Go Darke

Light thinks it travels faster than anything but it is wrong. No matter how fast light travels, it finds the darkness has always got there first, and is waiting for it



In his lecture “Courage” given in Boston to Mr. Parker’s Society in November, 1859, Ralph Waldo Emerson mused that there were three traits that ‘conspicuously attract the wonder and reverence of mankind’. He was pointedly referring to the male gender, but I feel in modernity, he likely would have been (perhaps) less pronoun specific. Then again, maybe not, I am loathed to speak for him. In any event, I still liked his essay.

I observe that there are three qualities which conspicuously attract the wonder and reverence of mankind

1. Disinterestedness, as shown in indifference to the ordinary bribes and influences of conduct,—a purpose so sincere and generous that it cannot be tempted aside by any prospects of wealth or other private advantage. Self-love is, in almost all men, such an over-weight, that they are incredulous of a man’s habitual preference of the general good to his own; but when they see it proved by sacrifices of ease, wealth, rank, and of life itself, there is no limit to their admiration. This has made the power of the saints of the East and West, who have led the religion of great nations. Self-sacrifice is the real miracle out of which all the reported miracles grew. This makes the renown of the heroes of Greece and Rome,—of Socrates, Aristides and Phocion; of Quintus Curtius, Cato and Regulus; of Hatem Tai’s hospitality;of Chatham, whose scornful magnanimity gave him immense popularity; of Washington, giving his service to the public without salary or reward. 

2. Practical power. Men admire the man who can organize their wishes and thoughts in stone and wood and steel and brass,—the man who can build the boat, who has the impiety to make the rivers run the way he wants them; who can lead his telegraph through the ocean from shore to shore; who, sitting in his closet, can lay out the plans of a campaign, sea-war and land-war, such that the best generals and admirals, when all is done, see that they must thank him for success; the power of better combination and foresight, however exhibited, whether it only plays a game of chess, or whether, more loftily, a cunning mathematician, penetrating the cubic weights of stars, predicts the planet which eyes had never seen; or whether, exploring the chemical elements whereof we and the world are made, and seeing their secret, Franklin draws off the lightning in his hand; suggesting that one day a wiser geology shall make the earthquake harmless and the volcano an agricultural resource. Or here is one who, seeing the wishes of men, knows how to come at their end; whispers to this friend, argues down that adversary, moulds society to his purpose, and looks at all men as wax for his hands; takes command of them as the wind does of clouds, as the mother does of the child, or the man that knows more does of the man that knows less, and leads them in glad surprise to the very point where they would be: this man is followed with acclamation.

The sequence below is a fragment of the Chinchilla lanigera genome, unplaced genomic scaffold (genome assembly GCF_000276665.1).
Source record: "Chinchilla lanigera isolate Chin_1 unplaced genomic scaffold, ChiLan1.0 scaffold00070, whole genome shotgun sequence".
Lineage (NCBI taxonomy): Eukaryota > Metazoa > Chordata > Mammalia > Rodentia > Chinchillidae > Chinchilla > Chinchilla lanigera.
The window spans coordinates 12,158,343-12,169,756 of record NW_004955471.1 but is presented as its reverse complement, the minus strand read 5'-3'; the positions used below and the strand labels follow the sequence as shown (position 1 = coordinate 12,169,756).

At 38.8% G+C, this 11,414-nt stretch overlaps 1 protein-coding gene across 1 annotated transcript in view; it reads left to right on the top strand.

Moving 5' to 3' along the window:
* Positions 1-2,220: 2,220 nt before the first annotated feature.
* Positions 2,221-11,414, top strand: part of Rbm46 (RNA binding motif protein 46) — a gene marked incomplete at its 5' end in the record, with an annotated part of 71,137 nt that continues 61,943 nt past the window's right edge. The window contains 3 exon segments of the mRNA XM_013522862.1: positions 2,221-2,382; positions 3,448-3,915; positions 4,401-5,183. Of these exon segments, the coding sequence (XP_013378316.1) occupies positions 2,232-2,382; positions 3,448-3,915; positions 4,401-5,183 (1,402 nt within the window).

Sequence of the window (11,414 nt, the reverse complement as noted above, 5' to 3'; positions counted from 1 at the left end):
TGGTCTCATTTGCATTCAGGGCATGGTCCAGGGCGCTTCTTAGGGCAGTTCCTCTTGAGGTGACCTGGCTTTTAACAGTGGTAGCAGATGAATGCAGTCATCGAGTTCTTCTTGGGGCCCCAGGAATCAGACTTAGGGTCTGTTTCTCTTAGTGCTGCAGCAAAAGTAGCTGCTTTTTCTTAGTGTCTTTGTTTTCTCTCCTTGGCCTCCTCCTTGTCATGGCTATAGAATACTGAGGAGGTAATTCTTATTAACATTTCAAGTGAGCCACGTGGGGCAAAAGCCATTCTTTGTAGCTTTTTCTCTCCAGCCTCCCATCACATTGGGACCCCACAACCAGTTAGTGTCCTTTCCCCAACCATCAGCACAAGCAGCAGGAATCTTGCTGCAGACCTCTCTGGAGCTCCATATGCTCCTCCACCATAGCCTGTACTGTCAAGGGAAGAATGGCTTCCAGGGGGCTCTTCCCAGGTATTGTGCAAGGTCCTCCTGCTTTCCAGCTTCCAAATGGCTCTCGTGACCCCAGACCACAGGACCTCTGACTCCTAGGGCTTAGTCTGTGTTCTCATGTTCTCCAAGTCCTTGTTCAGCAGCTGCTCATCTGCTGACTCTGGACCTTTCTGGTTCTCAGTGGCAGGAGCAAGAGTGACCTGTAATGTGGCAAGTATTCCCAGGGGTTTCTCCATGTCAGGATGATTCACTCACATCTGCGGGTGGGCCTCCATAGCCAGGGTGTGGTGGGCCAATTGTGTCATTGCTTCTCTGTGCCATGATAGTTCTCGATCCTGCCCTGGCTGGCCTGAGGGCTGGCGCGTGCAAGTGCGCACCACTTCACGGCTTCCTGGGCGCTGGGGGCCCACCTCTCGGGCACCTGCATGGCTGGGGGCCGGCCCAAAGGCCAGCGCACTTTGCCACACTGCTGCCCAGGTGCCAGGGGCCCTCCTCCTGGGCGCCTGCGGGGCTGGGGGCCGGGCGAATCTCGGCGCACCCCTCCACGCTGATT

3. The third excellence is courage, the perfect will, which no terrors can shake, which is attracted by frowns or threats or hostile armies, nay, needs these to awake and fan its reserved energies into a pure flame, and is never quite itself until the hazard is extreme; then it is serene and fertile, and all its powers play well. There is a Hercules, an Achilles, a Rustem, an Arthur or a Cid in the mythology of every nation; and in authentic history, a Leonidas, a Scipio, a Cæsar, a Richard Cœur de Lion, a Cromwell, a Nelson, a Great Condé, a Bertrand du Guesclin, a Doge Dandolo, a Napoleon, a Masséna, and Ney. ’T is said courage is common, but the immense esteem in which it is held proves it to be rare. Animal resistance, the instinct of the male animal when cornered, is no doubt common; but the pure article, courage with eyes, courage with conduct, self-possession at the cannon’s mouth, cheerfulness in lonely adherence to the right, is the endowment of elevated characters. I need not show how much it is esteemed, for the people give it the first rank. They forgive everything to it. What an ado we make through two thousand years about Thermopylæ and Salamis! What a memory of Poitiers and Crécy, and Bunker Hill, and Washington’s endurance! And any man who puts his life in peril in a cause which is esteemed becomes the darling of all men. The very nursery-books, the ballads which delight boys, the romances which delight men, the favorite topics of eloquence, the thunderous emphasis which orators give to every martial defiance and passage of arms, and which the people greet, may testify. How short a time since this whole nation rose every morning to read or to hear the traits of courage of its sons and brothers in the field, and was never weary of the theme! We have had examples of men who, for showing effective courage on a single occasion, have become a favorite spectacle to nations, and must be brought in chariots to every mass meeting.

 Men are so charmed with valor that they have pleased themselves with being called lions, leopards, eagles and dragons, from the animals contemporary with us in the geologic formations. But the animals have great advantage of us in precocity. Touch the snapping-turtle with a stick, and he seizes it with his teeth. Cut off his head, and the teeth will not let go the stick. Break the egg of the young, and the little embryo, before yet the eyes are open, bites fiercely; these vivacious creatures contriving—shall we say?—not only to bite after they are dead, but also to bite before they are born.

Emerson, Ralph Waldo.  The Complete Works. 1904.